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Old soul in new IDBI body

New Delhi, Aug. 11: The cabinet today decided that Industrial Development Bank of India (IDBI) will be restructured in a manner that will ensure that it remains a development bank at heart.

The restructuring will, however, allow the merger of IDBI with its subsidiary IDBI Bank and taking up other functions of a bank by the new entity.

“The cabinet today approved amendments in the bill to ensure that the new banking company also continues to be a development bank, which will provide term lending to industry — large, medium and small,” parliamentary affairs minister Sushma Swaraj said.

The amendment follows changes sought by the parliamentary standing committee on finance, which submitted its report in July. Swaraj added the amended bill was likely to be brought before Parliament towards the end of this session.

“As the operations of IDBI had come under strain, the Reserve Bank came out with a policy in April 2001 to transform the development finance institutions by evolving a cautious transition path to become a bank,” she said.

IDBI has lost public funds running over Rs 16,000 crore by investing in ventures and debenture papers which either went bust or turned into bad debts.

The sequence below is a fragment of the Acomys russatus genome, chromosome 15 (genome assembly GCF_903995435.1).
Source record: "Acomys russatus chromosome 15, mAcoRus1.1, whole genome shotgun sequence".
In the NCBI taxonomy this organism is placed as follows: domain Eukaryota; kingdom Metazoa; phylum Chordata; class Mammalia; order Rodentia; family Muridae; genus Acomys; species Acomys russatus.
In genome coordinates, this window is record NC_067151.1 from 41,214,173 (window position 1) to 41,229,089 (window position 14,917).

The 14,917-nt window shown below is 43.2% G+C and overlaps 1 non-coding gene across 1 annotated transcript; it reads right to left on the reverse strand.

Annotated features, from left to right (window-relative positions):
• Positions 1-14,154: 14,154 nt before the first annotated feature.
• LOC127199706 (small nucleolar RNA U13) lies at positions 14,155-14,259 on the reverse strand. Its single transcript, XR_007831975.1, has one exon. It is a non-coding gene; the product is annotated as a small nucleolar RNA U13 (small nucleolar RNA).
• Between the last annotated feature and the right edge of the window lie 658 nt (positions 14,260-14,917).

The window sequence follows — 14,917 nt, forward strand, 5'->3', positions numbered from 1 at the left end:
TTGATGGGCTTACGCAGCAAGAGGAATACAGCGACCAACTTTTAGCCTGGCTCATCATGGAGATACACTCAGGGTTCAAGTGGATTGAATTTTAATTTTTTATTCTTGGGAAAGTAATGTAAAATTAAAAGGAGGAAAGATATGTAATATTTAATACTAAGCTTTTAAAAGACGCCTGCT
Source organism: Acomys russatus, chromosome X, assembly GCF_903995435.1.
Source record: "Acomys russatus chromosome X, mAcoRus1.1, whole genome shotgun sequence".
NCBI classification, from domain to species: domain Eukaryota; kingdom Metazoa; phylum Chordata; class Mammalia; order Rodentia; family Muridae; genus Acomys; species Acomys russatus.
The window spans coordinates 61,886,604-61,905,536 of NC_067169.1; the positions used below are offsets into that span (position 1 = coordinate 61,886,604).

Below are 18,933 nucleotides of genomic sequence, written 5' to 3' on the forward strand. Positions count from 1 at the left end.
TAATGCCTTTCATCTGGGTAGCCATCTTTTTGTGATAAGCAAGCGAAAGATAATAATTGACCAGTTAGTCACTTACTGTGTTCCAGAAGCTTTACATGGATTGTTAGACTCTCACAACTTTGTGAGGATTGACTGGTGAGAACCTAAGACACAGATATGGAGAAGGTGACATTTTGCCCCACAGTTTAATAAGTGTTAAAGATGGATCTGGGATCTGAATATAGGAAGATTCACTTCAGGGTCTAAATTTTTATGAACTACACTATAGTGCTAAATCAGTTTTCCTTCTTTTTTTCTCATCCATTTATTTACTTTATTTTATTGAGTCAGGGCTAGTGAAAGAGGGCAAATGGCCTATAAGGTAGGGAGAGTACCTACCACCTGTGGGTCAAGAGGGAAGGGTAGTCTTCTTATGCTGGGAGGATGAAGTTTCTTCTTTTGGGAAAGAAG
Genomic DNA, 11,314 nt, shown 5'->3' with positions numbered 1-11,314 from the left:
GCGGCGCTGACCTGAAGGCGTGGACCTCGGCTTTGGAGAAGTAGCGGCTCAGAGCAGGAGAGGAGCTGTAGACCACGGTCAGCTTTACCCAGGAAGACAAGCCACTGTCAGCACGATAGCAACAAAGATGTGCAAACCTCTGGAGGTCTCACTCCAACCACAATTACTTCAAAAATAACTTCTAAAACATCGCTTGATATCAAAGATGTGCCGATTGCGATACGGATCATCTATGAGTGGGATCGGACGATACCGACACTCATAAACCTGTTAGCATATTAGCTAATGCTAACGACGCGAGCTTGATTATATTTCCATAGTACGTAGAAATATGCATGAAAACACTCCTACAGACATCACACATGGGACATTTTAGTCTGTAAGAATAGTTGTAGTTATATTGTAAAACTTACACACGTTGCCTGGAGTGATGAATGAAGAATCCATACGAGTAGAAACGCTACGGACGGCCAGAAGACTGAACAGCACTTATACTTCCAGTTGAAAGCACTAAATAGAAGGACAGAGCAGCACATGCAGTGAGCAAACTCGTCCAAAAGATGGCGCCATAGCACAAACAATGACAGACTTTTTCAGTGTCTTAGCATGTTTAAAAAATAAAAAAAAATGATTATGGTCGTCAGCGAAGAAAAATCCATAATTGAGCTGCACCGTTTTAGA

Last November, the government had introduced the IDBI Act repeal bill as the current act does not come under the Banking Regulation Act.

However, the bill was referred to the standing committee on finance during the winter session last December when the Opposition demanded a rethink.

The report suggested that the government retains its 51 per cent equity since small and large investors have invested around Rs 10,000 crore in IDBI bonds.

“The government should make suitable provisions to ensure that the new entity continues to be a development bank providing term lending to industry,” it said.

“There is no specific provision in the bill providing for the converted entity to act as a development bank. Rather the reference of development bank is being substituted by IDBI banking company.”

The bill also makes special exemption with regard to priority sector loans, cash reserve ratio (CRR) and statutory liquidity ratio (SLR) — parameters a scheduled commercial bank firmly follows according to the RBI guidelines.

“The government should also grant IDBI tax exemptions for five years and voluntary retirement schemes for its employees,” the report said.

The bill is likely to have a smooth sailing in this session of Parliament as most of the Opposition members had consented to the restructured package.

Hailing the cabinet’s decision to amend the IDBI repeal bill, IDBI chairman P. P. Vora said IDBI’s conversion into a bank will help in bringing down the costs of deposits and diversify into banking areas, which were hitherto not possible.

“We will be able to bring down cost of deposits (after converting itself into a bank) since IDBI will be having a retail deposit base,” Vora said, adding that it would help its over 3,000 corporate clients.

He, however, said it would in no way affect its project financing and term lending, but would concentrate more on the other banking business operations including treasury business and retail segments.

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